Don’t assume that tomorrow will be like today. It could be, but the future is unknown. And while uncertainty can be unsettling, remember this: we’re all in the same boat. There’s more…

The 117 Most Beautiful Words in the English Language

Via Yorick Reintjens

Love made the list…

Fiery Foliage Against the Blue Sky

Acquiesce Submit or comply silently or without protest.

Ailurophile A cat-lover.

Ameliorate To make or become better, more bearable, or more satisfactory

Assemblage A gathering.

Becoming Attractive.

Beleaguer To exhaust with attacks.

Brood To think alone.

Bucolic In a lovely rural setting.

Bungalow A small, cozy cottage.

Callipygous Having beautifully proportioned buttocks.

Cathartic Inducing catharsis; purgative. Continue reading

Worth Repeating

If you continue to pursue the goal of salvation through a relationship, you will be disillusioned again and again. But if you accept that the relationship is here to make you conscious instead of happy, then the relationship will offer you salvation, and you will be aligning yourself with the higher consciousness that wants to be born into this world.

–Eckhart Tolle, The Power of Now, A Guide to Spiritual Enlightenment.

A Poem And A Photograph Of My Father

Dad, Hoboken 1973


I accepted your invitation
to accompany to your death
at the end of the winter
of your normal existence.
On the flight to the motherland,
covering fears with smoke
shared over a continent made up
of the states we had crossed,
meeting with ancestors south
of the wife and daughter
that continue to postpone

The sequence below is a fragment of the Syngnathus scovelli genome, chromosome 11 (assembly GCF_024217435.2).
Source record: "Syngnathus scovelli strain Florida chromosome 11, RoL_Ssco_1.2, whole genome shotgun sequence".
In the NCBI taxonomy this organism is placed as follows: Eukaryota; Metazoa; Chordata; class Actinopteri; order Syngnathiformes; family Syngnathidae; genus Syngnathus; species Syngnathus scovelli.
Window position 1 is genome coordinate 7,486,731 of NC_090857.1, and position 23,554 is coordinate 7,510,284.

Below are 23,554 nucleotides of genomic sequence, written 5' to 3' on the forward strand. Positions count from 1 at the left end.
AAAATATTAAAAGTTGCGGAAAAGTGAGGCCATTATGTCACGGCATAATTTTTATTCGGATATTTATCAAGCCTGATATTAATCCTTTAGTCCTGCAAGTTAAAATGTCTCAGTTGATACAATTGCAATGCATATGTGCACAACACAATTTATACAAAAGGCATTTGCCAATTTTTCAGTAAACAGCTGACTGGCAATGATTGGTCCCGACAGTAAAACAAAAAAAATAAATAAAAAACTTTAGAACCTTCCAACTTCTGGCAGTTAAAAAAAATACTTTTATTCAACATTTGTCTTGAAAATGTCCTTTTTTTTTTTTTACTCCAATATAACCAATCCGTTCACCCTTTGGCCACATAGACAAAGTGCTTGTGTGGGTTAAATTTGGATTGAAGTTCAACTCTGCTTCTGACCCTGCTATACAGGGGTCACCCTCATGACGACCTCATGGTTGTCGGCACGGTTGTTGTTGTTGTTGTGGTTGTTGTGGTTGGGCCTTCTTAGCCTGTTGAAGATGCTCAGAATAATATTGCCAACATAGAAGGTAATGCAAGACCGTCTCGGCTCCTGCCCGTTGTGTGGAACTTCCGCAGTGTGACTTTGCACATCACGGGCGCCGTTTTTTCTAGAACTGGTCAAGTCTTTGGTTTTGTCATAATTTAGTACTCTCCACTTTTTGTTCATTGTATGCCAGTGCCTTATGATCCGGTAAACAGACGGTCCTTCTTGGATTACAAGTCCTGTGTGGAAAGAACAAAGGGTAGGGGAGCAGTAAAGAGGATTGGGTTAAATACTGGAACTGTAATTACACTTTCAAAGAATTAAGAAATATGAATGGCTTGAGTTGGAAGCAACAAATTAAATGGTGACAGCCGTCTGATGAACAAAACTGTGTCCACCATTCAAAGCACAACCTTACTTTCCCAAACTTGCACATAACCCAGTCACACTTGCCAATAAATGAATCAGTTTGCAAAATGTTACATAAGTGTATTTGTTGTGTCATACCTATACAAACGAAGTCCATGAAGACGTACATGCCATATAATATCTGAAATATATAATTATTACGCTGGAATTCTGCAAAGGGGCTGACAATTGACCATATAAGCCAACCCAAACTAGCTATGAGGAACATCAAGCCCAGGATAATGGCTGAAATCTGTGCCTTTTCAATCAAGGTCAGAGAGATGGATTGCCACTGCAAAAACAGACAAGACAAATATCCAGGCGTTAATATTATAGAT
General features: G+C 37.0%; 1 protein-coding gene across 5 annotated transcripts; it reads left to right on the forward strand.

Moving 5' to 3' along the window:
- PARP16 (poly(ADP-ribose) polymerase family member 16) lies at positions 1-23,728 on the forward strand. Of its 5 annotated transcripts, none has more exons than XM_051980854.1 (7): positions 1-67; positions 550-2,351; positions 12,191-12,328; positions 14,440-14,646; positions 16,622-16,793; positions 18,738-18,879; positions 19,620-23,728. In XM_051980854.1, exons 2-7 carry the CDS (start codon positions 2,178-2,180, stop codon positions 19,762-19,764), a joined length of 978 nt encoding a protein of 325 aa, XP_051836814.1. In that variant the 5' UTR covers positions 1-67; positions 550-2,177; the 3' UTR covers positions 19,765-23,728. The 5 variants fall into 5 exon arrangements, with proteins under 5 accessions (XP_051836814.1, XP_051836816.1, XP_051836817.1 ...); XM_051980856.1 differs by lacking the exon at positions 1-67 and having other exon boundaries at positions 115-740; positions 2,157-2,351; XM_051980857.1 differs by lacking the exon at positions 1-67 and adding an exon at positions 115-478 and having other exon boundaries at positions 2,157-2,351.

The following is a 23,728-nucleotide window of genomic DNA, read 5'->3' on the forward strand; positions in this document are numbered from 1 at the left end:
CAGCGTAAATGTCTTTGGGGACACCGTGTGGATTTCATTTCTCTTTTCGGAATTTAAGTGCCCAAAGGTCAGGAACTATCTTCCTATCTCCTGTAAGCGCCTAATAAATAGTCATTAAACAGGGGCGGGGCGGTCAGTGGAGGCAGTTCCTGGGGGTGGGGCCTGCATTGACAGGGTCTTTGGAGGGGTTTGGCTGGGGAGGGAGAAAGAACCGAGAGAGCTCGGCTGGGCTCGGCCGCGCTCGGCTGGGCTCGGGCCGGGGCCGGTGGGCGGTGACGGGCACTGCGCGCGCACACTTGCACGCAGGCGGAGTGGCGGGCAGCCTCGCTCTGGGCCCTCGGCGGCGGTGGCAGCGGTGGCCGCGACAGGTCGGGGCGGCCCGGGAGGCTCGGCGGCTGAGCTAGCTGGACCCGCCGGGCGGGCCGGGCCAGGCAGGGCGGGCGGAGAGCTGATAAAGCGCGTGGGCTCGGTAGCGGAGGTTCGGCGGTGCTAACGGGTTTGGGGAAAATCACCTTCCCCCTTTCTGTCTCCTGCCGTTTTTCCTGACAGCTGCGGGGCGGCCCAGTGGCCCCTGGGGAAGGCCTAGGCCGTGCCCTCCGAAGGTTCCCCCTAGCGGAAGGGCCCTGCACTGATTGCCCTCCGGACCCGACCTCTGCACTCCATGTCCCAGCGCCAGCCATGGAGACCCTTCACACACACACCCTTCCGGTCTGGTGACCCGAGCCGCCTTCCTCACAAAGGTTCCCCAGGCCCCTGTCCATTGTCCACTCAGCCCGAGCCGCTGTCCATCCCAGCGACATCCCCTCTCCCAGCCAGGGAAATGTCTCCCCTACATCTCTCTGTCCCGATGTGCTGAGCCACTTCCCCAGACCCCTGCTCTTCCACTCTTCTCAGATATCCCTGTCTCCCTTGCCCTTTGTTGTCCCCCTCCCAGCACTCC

their well deserved joy.

Sowing peace by the roadside,
planting pleasantries of gold
over the forgotten grievances
that never inhabited your breast
punctured in repeated symmetry
by the totalitarian bayonets
of your sister and your brother
and the Bolshevik friend—now judge—
covering their blinded eyes
with the tainted hands
of complicity with ignorance
dripping the blood of red lies.

I saw the coldness of dead tears
in the paternal shadow stream
over the edge of the stone.
A contraband of used flowers
lead a morbid procession
of untraceable footsteps.
After a failed last attempt
to rescue your tired face,
I left for the nightly dance
in search of the elusive liquid balm
that temporary flesh perspire
while you slept by your ma.


I documented the last miles
of the fatal approach
to the point etched in time
that finalized your being
and ripped mine in halves.
Testimonial to unanticipated
darkness in prey—at the turn
of a murdering route—
to cripple, to rob, to maim
the returning prodigal sons
to the land they never left
and vowed never to return

I woke up to the death
of you in my trembling arms,
as if asleep to the deafening
cries of your only son—
this boy of your pride—
screaming not to be left alone
in a world of blind grief,
unspoken words of the heart,
pain yet to come and unattainable plans,
calling your brief name
not to be left behind.

I struggled to contain the essence
of life escaping your eyes
in the back of the car
provided by the rescuing hands
belonging to unknown angels
of mercy that I could not thank.
They took your wounded body
of Forty Seven views of March